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COVID-19 to be declared dangerous communicable disease

Authorities say adding it to list will help control spread as situation predicted to worsen over next two months

The Ministry of Public Health is proposing that the National Committee for Emerging Infectious Diseases declare COVID-19 a new addition to the country’s official list of dangerous communicable diseases during the upcoming meeting on February 24. Such a declaration would allow the authorities to take legal action against anyone  resisting the authorities’ disease control measures and hence rein in the virus situation which is predicted to worsen over the next two months.

Following the national committee’s meeting on Thursday, Public Health Ministry Permanent-Secretary Dr Sukhum Karnchanapimai said Thailand is currently in the second stage, the phase where residents become infected due to close contact with visitors from virus-hit locales. There was thus a need for the Kingdom to be prepared for the third stage, when the virus would spread wider, with residents who have not travelled to China and have not had direct contact with anyone from China or other virus-hit locales, becoming infected.

Prime Minister Prayut Chan-o-cha presides over the National Committee for Emerging Infectious Diseases meeting on Thursday. Photo Credit: www.thaigov.go.th/

Noting that the virus situation may be “worrisome” in next two months, Dr Sopon Iamsirithawon, head of the Disease Control Department’s Communicable Disease Division, said the academic committee last week resolved to propose that COVID-19  be added to the list of dangerous communicable diseases. He said this matter would be tabled during the February 24 meeting for approval by the National Committee for Emerging Infectious Diseases, which is likely to agree.

Once it is declared a dangerous communicable disease, officials can enforce the law against those refusing to co-operate or adhere to officials’ advice on disease control,  as seen in Singapore where a regulation has been imposed putting returnees from certain countries under a 14-day house quarantine, he explained.

Thailand’s official list of dangerous communicable diseases currently features 13 diseases namely Plague, Smallpox, Crimean-Congo Hemorrhagic Fever, West Nile Virus, Yellow Fever, Lassa Virus, Nipah Virus, Marburg Virus, Ebola, Hendra Disease, Severe Acute Respiratory Syndrome (SARS), Middle East Respiratory Syndrome (MERS) and Extensively Drug-resistant Tuberculosis (XDR-TB).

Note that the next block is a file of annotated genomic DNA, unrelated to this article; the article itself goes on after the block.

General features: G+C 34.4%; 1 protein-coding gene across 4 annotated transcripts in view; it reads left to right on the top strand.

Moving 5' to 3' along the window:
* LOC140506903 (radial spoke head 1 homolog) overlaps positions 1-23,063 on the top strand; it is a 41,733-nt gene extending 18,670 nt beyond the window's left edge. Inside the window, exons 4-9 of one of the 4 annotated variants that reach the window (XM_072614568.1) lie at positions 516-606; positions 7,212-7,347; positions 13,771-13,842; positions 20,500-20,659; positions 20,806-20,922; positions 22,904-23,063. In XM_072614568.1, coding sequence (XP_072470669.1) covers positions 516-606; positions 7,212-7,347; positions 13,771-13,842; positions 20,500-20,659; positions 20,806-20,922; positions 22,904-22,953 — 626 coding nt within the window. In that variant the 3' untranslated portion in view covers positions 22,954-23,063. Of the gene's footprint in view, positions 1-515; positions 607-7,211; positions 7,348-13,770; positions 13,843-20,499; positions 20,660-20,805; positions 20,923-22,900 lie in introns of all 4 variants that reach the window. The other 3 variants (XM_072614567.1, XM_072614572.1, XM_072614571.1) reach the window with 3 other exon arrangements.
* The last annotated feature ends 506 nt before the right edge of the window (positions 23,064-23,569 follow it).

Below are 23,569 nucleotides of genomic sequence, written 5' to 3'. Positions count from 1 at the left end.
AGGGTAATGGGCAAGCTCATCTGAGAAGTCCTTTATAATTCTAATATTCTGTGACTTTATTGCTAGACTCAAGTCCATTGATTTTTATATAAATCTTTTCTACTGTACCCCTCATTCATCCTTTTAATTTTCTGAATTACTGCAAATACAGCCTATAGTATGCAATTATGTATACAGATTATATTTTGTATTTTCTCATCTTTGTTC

Photo Credit: Ministry of Public Health

Meanwhile Dr Thanarak Palitpat, deputy chief of the Department of Disease Control, said during the daily briefing on Friday (February 21) that the number of confirmed cases in Thailand was unchanged at 35, of whom 19 had fully recovered and been discharged. Out of the 16 who remained under treatment in isolation rooms at medical facilities, two cases were critically ill but stable.

“We now have a total of 1,151 cases of patients under investigation – with 99 cases reported from yesterday. The increasing number of PUI is due to the expansion of affected countries we put under surveillance for the incoming travellers and the expansion of case definition to include any patient who has a typical pneumonia in eight provinces – Chiang Mai, Chiang Rai, Krabi, Phuket, Prachuap Khiri Khan, Bangkok, Samut Prakan and Chon Buri,” Thanarak said. Of the 1,151 PUI cases, the majority of which were diagnosed with flu,  941 had recovered and been released whilst 210 were still being treated.

The Department of Medical Sciences’ (DMS) director-general Dr Opas Karnkavinpong said his agency had brought virus samples from the country’s first two confirmed patients to develop a real time or RT-PCR test kit to detect COVID-19 virus and a vaccine and had also shared the samples with the World Health Organisation to extend benefits to global citizens. The department has also developed a network of labs in 14 provinces, which could be extended to cover a centre or general hospital in each province to prepare for an outbreak.

Department of Thai Traditional and Alternative Medicines (DTAM) deputy director-general Dr Pramote Sathianrat said that DTAM, DMS, and the Government Pharmaceutical Organization would on February 25 sign a Memorandum of Understanding for a study on the effectiveness of “Fa Ta Lai Jone” Andrographis paniculata extract and other herbal extracts on fighting COVID-19 virus.

He said “Fa Ta Lai Jone” extract was already known for its broad-spectrum antiviral property and was  used in treating upper respiratory tract infections.

Globally as of 7am on Friday, there were 76,202 infections and 2,247 fatalities, with 75,000 infections and 2,236 deaths in all regions of China, the ministry reported.

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